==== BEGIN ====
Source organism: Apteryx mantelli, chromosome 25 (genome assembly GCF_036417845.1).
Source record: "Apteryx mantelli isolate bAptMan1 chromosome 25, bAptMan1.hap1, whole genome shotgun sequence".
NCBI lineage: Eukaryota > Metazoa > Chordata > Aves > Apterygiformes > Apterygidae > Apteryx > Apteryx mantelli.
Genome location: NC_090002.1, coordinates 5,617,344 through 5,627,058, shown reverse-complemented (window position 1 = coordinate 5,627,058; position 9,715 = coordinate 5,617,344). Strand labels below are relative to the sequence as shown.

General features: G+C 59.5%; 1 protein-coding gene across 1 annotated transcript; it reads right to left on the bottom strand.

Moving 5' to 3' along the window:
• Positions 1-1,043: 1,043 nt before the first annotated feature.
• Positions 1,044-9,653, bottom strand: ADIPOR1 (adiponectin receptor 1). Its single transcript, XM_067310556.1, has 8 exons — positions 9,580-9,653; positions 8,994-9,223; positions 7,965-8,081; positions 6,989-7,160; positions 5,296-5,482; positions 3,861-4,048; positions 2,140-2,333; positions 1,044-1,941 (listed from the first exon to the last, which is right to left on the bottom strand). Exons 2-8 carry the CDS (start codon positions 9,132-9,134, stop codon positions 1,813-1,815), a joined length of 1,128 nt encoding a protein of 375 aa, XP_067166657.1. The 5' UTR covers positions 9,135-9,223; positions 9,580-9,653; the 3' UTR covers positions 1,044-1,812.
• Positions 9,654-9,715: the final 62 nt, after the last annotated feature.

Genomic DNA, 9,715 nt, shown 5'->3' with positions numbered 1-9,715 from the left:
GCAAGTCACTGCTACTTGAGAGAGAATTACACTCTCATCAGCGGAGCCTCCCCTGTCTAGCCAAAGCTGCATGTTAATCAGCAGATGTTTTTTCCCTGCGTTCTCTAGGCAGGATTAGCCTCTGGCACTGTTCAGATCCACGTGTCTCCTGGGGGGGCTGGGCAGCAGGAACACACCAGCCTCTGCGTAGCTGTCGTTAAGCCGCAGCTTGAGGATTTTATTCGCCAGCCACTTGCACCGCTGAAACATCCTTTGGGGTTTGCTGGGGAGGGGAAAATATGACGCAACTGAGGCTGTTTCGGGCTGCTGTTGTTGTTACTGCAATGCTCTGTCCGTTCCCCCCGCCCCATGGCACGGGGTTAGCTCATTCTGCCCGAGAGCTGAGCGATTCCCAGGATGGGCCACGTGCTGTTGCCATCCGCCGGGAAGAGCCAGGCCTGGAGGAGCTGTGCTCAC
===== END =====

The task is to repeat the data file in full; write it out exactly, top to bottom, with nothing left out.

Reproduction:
Source organism: Apteryx mantelli, chromosome 25 (genome assembly GCF_036417845.1).
Source record: "Apteryx mantelli isolate bAptMan1 chromosome 25, bAptMan1.hap1, whole genome shotgun sequence".
NCBI lineage: Eukaryota > Metazoa > Chordata > Aves > Apterygiformes > Apterygidae > Apteryx > Apteryx mantelli.
Genome location: NC_090002.1, coordinates 5,617,344 through 5,627,058, shown reverse-complemented (window position 1 = coordinate 5,627,058; position 9,715 = coordinate 5,617,344). Strand labels below are relative to the sequence as shown.

General features: G+C 59.5%; 1 protein-coding gene across 1 annotated transcript; it reads right to left on the bottom strand.

Moving 5' to 3' along the window:
• Positions 1-1,043: 1,043 nt before the first annotated feature.
• Positions 1,044-9,653, bottom strand: ADIPOR1 (adiponectin receptor 1). Its single transcript, XM_067310556.1, has 8 exons — positions 9,580-9,653; positions 8,994-9,223; positions 7,965-8,081; positions 6,989-7,160; positions 5,296-5,482; positions 3,861-4,048; positions 2,140-2,333; positions 1,044-1,941 (listed from the first exon to the last, which is right to left on the bottom strand). Exons 2-8 carry the CDS (start codon positions 9,132-9,134, stop codon positions 1,813-1,815), a joined length of 1,128 nt encoding a protein of 375 aa, XP_067166657.1. The 5' UTR covers positions 9,135-9,223; positions 9,580-9,653; the 3' UTR covers positions 1,044-1,812.
• Positions 9,654-9,715: the final 62 nt, after the last annotated feature.

Genomic DNA, 9,715 nt, shown 5'->3' with positions numbered 1-9,715 from the left:
GCAAGTCACTGCTACTTGAGAGAGAATTACACTCTCATCAGCGGAGCCTCCCCTGTCTAGCCAAAGCTGCATGTTAATCAGCAGATGTTTTTTCCCTGCGTTCTCTAGGCAGGATTAGCCTCTGGCACTGTTCAGATCCACGTGTCTCCTGGGGGGGCTGGGCAGCAGGAACACACCAGCCTCTGCGTAGCTGTCGTTAAGCCGCAGCTTGAGGATTTTATTCGCCAGCCACTTGCACCGCTGAAACATCCTTTGGGGTTTGCTGGGGAGGGGAAAATATGACGCAACTGAGGCTGTTTCGGGCTGCTGTTGTTGTTACTGCAATGCTCTGTCCGTTCCCCCCGCCCCATGGCACGGGGTTAGCTCATTCTGCCCGAGAGCTGAGCGATTCCCAGGATGGGCCACGTGCTGTTGCCATCCGCCGGGAAGAGCCAGGCCTGGAGGAGCTGTGCTCAC